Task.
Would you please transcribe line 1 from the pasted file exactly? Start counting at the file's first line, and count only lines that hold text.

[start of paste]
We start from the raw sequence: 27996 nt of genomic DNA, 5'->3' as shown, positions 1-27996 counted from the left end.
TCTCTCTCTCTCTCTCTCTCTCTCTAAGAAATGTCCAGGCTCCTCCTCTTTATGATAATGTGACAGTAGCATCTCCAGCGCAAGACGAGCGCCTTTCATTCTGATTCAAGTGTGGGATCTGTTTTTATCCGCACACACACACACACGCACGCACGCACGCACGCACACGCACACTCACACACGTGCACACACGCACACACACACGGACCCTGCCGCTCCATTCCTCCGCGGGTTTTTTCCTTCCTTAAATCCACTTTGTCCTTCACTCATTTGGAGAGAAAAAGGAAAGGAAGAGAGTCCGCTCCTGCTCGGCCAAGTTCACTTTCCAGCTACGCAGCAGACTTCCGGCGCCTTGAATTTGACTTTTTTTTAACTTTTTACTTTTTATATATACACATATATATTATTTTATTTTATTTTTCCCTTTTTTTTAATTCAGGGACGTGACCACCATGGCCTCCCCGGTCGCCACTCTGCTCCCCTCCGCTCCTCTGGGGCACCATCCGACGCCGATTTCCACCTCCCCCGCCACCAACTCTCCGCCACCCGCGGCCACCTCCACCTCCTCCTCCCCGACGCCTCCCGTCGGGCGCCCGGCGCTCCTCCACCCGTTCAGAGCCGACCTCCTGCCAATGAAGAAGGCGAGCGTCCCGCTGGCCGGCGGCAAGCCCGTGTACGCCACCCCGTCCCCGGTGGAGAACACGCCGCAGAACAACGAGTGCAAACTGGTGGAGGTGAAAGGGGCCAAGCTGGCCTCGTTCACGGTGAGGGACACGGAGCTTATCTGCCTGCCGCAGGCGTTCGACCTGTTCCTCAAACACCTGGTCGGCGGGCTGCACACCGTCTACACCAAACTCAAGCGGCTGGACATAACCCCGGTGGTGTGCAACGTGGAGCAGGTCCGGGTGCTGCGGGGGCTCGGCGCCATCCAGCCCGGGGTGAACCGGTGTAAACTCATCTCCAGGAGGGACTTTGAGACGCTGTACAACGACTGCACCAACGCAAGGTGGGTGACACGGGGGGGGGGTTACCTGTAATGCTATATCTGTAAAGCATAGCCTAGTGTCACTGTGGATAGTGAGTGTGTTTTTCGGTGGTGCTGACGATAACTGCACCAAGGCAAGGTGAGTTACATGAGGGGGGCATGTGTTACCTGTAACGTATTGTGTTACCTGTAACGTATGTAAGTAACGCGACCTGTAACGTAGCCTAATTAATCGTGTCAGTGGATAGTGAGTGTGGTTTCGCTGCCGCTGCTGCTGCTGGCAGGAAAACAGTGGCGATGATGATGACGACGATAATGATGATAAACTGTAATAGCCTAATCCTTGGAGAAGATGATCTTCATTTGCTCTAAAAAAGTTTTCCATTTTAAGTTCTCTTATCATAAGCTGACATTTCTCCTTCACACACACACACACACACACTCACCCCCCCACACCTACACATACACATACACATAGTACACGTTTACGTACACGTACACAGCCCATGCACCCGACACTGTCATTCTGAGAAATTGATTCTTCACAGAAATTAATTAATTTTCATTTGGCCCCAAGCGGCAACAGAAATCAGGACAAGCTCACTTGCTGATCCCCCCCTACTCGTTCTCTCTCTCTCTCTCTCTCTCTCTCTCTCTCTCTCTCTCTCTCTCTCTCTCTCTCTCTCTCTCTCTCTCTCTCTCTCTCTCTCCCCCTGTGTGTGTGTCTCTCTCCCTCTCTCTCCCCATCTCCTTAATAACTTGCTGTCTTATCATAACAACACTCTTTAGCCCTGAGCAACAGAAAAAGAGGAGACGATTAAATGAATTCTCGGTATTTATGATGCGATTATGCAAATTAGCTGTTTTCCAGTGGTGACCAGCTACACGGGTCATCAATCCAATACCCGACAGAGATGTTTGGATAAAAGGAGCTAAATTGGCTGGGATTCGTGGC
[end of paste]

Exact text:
We start from the raw sequence: 27996 nt of genomic DNA, 5'->3' as shown, positions 1-27996 counted from the left end.